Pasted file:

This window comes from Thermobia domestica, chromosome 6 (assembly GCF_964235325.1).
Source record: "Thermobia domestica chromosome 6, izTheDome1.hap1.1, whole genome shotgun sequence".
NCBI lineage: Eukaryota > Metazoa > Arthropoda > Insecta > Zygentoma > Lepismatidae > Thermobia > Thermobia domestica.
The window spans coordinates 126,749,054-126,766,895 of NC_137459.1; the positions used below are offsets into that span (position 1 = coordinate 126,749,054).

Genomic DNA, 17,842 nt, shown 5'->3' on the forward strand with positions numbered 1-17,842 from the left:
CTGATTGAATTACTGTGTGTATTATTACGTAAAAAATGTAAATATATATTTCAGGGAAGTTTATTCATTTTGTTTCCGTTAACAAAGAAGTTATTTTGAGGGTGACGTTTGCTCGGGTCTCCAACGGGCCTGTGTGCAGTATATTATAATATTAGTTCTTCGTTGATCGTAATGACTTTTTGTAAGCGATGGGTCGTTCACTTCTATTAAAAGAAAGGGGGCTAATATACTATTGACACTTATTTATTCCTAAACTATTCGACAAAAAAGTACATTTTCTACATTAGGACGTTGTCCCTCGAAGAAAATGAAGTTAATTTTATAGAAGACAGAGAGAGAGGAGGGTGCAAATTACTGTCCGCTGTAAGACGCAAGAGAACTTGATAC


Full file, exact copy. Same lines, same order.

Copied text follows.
This window comes from Thermobia domestica, chromosome 6 (assembly GCF_964235325.1).
Source record: "Thermobia domestica chromosome 6, izTheDome1.hap1.1, whole genome shotgun sequence".
NCBI lineage: Eukaryota > Metazoa > Arthropoda > Insecta > Zygentoma > Lepismatidae > Thermobia > Thermobia domestica.
The window spans coordinates 126,749,054-126,766,895 of NC_137459.1; the positions used below are offsets into that span (position 1 = coordinate 126,749,054).

Genomic DNA, 17,842 nt, shown 5'->3' on the forward strand with positions numbered 1-17,842 from the left:
CTGATTGAATTACTGTGTGTATTATTACGTAAAAAATGTAAATATATATTTCAGGGAAGTTTATTCATTTTGTTTCCGTTAACAAAGAAGTTATTTTGAGGGTGACGTTTGCTCGGGTCTCCAACGGGCCTGTGTGCAGTATATTATAATATTAGTTCTTCGTTGATCGTAATGACTTTTTGTAAGCGATGGGTCGTTCACTTCTATTAAAAGAAAGGGGGCTAATATACTATTGACACTTATTTATTCCTAAACTATTCGACAAAAAAGTACATTTTCTACATTAGGACGTTGTCCCTCGAAGAAAATGAAGTTAATTTTATAGAAGACAGAGAGAGAGGAGGGTGCAAATTACTGTCCGCTGTAAGACGCAAGAGAACTTGATAC